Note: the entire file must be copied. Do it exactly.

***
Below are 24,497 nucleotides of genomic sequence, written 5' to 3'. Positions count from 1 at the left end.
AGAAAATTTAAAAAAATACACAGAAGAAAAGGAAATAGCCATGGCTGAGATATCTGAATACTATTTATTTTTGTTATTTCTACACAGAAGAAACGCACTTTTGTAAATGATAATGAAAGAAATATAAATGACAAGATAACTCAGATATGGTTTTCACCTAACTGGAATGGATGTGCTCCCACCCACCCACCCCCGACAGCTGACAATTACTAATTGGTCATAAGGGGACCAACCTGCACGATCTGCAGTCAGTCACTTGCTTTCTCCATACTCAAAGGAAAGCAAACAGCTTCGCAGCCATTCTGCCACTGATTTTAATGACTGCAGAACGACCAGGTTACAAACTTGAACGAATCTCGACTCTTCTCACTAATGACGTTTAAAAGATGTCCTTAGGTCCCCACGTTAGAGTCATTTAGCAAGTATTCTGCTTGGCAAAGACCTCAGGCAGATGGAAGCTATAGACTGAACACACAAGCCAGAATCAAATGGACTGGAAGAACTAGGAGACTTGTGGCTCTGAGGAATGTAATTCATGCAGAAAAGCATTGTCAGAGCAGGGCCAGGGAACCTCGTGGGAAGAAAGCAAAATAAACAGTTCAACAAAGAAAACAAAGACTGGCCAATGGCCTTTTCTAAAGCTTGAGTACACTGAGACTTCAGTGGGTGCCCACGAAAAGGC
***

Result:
Below are 24,497 nucleotides of genomic sequence, written 5' to 3'. Positions count from 1 at the left end.
AGAAAATTTAAAAAAATACACAGAAGAAAAGGAAATAGCCATGGCTGAGATATCTGAATACTATTTATTTTTGTTATTTCTACACAGAAGAAACGCACTTTTGTAAATGATAATGAAAGAAATATAAATGACAAGATAACTCAGATATGGTTTTCACCTAACTGGAATGGATGTGCTCCCACCCACCCACCCCCGACAGCTGACAATTACTAATTGGTCATAAGGGGACCAACCTGCACGATCTGCAGTCAGTCACTTGCTTTCTCCATACTCAAAGGAAAGCAAACAGCTTCGCAGCCATTCTGCCACTGATTTTAATGACTGCAGAACGACCAGGTTACAAACTTGAACGAATCTCGACTCTTCTCACTAATGACGTTTAAAAGATGTCCTTAGGTCCCCACGTTAGAGTCATTTAGCAAGTATTCTGCTTGGCAAAGACCTCAGGCAGATGGAAGCTATAGACTGAACACACAAGCCAGAATCAAATGGACTGGAAGAACTAGGAGACTTGTGGCTCTGAGGAATGTAATTCATGCAGAAAAGCATTGTCAGAGCAGGGCCAGGGAACCTCGTGGGAAGAAAGCAAAATAAACAGTTCAACAAAGAAAACAAAGACTGGCCAATGGCCTTTTCTAAAGCTTGAGTACACTGAGACTTCAGTGGGTGCCCACGAAAAGGC